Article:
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Legislative Assembly for the ACT: 1999 Week 1 Hansard (2 February) . . Page.. 30 ..

MR SMYTH (continuing):

to address that debt today. It is today's debt; it is not the debt of the future. It is debt that has been accrued since 1989. It is the debt of the ACT Public Service and it is the debt for which this place is responsible.

Full funding is the least risky way, the most flexible way and the fairest way to fund that superannuation. But, Mr Speaker, we are going to ignore all that; we are just going to live in the land of optimism. We are going to double- and triple-spend money that we do not have, we are probably not going to pay interest on ACTEW's debt and we are going to pick up a tax windfall of $9m. Mr Speaker, in both places where I have served as an MP - in the Federal Parliament and here - I have always had the greatest respect for the committee system. What we need to have answered now is the reason for not only the lack of intelligent information and analysis in this report but also the total disregard of the committee for what it was asked to do and the way in which it should be done. Mr Speaker, some accusations will fly backwards and forwards this afternoon, but I am sure that when you inquire into what Mr Hird puts you will find that this is probably a report that should never have come to this Assembly, firstly, because it does not answer the question and, secondly, because it was not done in a proper manner.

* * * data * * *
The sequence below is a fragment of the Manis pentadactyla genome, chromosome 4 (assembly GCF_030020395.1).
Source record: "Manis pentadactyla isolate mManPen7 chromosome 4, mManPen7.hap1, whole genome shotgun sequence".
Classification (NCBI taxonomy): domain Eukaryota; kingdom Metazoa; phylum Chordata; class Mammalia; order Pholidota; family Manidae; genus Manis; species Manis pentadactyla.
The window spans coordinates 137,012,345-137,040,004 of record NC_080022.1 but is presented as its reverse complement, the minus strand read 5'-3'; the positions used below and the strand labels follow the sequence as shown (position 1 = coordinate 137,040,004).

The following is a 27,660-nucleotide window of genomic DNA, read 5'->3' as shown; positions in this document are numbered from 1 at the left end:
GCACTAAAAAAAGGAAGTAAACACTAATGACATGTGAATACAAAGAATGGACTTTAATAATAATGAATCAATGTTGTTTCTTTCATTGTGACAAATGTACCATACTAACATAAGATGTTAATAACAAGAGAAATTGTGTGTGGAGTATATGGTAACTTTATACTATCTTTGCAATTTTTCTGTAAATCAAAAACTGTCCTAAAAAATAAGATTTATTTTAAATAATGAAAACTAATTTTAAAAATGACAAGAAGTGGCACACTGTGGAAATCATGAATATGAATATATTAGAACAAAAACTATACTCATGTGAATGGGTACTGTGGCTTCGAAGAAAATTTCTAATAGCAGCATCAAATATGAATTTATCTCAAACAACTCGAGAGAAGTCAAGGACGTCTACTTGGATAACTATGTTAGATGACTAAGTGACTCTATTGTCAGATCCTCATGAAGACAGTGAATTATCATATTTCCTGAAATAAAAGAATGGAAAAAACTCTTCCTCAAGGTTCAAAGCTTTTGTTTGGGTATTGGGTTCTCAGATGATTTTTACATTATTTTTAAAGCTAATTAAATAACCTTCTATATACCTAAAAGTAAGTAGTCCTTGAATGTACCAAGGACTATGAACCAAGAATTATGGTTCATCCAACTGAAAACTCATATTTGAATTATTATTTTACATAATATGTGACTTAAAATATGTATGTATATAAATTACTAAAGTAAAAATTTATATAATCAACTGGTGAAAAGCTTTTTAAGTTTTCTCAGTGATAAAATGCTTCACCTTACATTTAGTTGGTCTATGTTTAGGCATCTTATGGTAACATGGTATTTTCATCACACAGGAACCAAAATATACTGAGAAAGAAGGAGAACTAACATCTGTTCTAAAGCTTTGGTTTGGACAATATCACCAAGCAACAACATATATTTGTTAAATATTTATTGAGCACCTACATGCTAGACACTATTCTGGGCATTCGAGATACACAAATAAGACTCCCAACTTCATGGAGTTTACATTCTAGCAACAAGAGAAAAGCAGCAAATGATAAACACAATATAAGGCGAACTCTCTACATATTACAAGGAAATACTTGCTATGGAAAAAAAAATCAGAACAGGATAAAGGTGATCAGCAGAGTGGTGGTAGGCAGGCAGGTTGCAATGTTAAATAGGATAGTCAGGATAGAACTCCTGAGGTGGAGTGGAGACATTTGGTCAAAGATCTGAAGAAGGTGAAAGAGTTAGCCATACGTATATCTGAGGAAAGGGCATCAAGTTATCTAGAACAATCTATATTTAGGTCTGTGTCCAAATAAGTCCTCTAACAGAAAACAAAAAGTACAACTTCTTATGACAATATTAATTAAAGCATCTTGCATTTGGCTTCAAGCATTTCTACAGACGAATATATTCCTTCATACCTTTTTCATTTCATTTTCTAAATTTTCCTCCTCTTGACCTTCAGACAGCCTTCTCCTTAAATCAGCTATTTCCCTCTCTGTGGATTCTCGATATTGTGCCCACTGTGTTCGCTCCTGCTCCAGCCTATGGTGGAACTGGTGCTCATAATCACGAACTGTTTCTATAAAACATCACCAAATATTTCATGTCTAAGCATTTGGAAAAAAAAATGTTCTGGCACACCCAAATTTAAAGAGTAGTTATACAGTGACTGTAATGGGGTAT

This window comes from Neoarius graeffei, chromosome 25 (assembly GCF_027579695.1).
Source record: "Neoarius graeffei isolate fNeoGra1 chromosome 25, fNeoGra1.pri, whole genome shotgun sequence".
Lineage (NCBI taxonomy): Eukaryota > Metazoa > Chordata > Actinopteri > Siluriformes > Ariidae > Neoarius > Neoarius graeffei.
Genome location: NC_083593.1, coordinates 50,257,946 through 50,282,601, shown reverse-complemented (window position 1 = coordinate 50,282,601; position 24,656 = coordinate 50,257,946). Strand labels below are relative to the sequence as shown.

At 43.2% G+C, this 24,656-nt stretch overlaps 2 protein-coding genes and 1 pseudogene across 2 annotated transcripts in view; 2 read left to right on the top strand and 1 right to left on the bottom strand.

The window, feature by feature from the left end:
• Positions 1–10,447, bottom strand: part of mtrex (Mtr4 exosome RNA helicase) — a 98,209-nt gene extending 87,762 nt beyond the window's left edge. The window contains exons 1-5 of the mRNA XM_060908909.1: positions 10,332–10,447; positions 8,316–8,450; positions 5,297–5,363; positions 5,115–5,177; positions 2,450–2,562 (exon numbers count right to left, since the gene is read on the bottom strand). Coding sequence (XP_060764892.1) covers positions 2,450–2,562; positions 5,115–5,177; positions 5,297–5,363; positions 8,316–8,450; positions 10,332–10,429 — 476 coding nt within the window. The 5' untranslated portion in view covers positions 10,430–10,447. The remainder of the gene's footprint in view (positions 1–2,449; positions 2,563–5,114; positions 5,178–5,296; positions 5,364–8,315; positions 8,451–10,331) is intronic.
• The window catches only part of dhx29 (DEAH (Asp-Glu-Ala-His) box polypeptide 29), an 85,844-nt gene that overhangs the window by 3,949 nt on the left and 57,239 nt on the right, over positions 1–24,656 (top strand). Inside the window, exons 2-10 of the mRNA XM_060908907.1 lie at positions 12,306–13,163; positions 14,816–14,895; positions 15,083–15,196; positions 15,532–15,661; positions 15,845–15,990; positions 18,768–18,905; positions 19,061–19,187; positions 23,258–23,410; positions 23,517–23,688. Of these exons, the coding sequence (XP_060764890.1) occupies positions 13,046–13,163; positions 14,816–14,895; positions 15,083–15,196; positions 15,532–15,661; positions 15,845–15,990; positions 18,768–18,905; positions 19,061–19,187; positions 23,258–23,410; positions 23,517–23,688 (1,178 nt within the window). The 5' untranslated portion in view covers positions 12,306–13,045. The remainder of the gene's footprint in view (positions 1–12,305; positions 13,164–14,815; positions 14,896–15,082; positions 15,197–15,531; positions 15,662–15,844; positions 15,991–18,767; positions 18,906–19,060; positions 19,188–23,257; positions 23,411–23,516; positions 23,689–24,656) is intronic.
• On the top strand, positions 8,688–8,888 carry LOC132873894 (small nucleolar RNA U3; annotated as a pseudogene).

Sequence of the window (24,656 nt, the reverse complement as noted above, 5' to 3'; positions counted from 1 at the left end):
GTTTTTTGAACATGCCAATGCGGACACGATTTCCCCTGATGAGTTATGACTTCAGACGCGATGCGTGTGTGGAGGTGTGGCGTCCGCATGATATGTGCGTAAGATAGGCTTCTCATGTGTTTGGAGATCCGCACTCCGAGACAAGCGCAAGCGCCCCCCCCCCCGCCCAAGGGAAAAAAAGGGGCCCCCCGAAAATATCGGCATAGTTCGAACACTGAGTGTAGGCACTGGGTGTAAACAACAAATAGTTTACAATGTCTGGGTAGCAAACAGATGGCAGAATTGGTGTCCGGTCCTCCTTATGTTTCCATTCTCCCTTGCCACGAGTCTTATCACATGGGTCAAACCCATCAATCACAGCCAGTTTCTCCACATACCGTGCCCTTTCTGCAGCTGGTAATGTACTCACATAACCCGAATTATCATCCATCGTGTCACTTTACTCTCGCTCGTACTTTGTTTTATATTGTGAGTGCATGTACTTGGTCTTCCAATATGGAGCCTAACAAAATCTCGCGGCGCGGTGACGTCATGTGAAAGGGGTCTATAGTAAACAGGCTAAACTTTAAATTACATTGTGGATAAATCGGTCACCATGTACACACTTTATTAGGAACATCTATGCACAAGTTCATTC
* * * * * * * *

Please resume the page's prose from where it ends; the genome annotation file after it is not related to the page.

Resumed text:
MR RUGENDYKE (12.24): Mr Speaker, I will be brief. I recognise that the unfunded superannuation debt is a problem for the Territory and a concern for every Canberran. We all know that it is a problem that cannot be ignored and that measures need to be implemented to fill the hole. The Government came up with its own measure; that is, to sell ACTEW. The Government did say that there was no alternative and they were insistent that we vote for that option back in December.

You might recall that in December the inquiry into superannuation was instigated, against the Government's wishes; it was vehemently opposed. I supported the inquiry because I did want to see whether there were alternatives to the Government's proposal. The Government did not want to listen, but I did. I know that my electorate wanted to know whether there was an alternative. This inquiry was a means of seeing whether this was the case.

The Government told us that the only option to meet the unfunded superannuation problem was to sell ACTEW, sell it now, sell it quickly; but I do know that the community would much prefer to retain ACTEW, as they feel passionate about ownership of their largest asset. If that is what the community desires, the Assembly has a duty to explore that option fully. The superannuation inquiry has demonstrated that selling ACTEW may not be the only solution. It is up to the Government to analyse the report of the superannuation committee and address the superannuation debt whilst keeping ACTEW in public hands, as this appears to be the will of the majority of members of this Assembly.

Sitting suspended from 12.27 to 2.30 pm

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